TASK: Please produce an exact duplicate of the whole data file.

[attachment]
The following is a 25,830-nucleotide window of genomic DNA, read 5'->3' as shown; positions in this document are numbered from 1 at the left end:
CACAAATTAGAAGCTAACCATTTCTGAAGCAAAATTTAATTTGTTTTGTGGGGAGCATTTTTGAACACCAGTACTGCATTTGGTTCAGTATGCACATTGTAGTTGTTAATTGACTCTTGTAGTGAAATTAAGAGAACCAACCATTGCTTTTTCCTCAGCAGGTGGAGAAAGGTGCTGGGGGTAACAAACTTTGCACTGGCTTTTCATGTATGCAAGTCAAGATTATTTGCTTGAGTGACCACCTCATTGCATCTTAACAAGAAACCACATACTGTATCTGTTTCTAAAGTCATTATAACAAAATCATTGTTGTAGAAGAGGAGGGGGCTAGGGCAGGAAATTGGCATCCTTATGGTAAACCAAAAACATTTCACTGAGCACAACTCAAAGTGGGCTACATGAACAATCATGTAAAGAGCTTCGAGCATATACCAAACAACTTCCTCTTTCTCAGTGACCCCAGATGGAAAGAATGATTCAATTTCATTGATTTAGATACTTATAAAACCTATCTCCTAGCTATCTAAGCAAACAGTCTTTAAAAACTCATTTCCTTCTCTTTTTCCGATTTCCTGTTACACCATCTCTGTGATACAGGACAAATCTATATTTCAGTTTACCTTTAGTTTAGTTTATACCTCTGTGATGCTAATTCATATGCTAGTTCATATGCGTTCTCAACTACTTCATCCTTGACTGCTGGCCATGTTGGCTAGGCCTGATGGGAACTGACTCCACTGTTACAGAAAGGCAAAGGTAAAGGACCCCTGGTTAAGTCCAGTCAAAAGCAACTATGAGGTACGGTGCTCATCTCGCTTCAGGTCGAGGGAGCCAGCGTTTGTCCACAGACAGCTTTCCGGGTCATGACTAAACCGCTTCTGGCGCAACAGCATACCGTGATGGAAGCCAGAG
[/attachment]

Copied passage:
The following is a 25,830-nucleotide window of genomic DNA, read 5'->3' as shown; positions in this document are numbered from 1 at the left end:
CACAAATTAGAAGCTAACCATTTCTGAAGCAAAATTTAATTTGTTTTGTGGGGAGCATTTTTGAACACCAGTACTGCATTTGGTTCAGTATGCACATTGTAGTTGTTAATTGACTCTTGTAGTGAAATTAAGAGAACCAACCATTGCTTTTTCCTCAGCAGGTGGAGAAAGGTGCTGGGGGTAACAAACTTTGCACTGGCTTTTCATGTATGCAAGTCAAGATTATTTGCTTGAGTGACCACCTCATTGCATCTTAACAAGAAACCACATACTGTATCTGTTTCTAAAGTCATTATAACAAAATCATTGTTGTAGAAGAGGAGGGGGCTAGGGCAGGAAATTGGCATCCTTATGGTAAACCAAAAACATTTCACTGAGCACAACTCAAAGTGGGCTACATGAACAATCATGTAAAGAGCTTCGAGCATATACCAAACAACTTCCTCTTTCTCAGTGACCCCAGATGGAAAGAATGATTCAATTTCATTGATTTAGATACTTATAAAACCTATCTCCTAGCTATCTAAGCAAACAGTCTTTAAAAACTCATTTCCTTCTCTTTTTCCGATTTCCTGTTACACCATCTCTGTGATACAGGACAAATCTATATTTCAGTTTACCTTTAGTTTAGTTTATACCTCTGTGATGCTAATTCATATGCTAGTTCATATGCGTTCTCAACTACTTCATCCTTGACTGCTGGCCATGTTGGCTAGGCCTGATGGGAACTGACTCCACTGTTACAGAAAGGCAAAGGTAAAGGACCCCTGGTTAAGTCCAGTCAAAAGCAACTATGAGGTACGGTGCTCATCTCGCTTCAGGTCGAGGGAGCCAGCGTTTGTCCACAGACAGCTTTCCGGGTCATGACTAAACCGCTTCTGGCGCAACAGCATACCGTGATGGAAGCCAGAG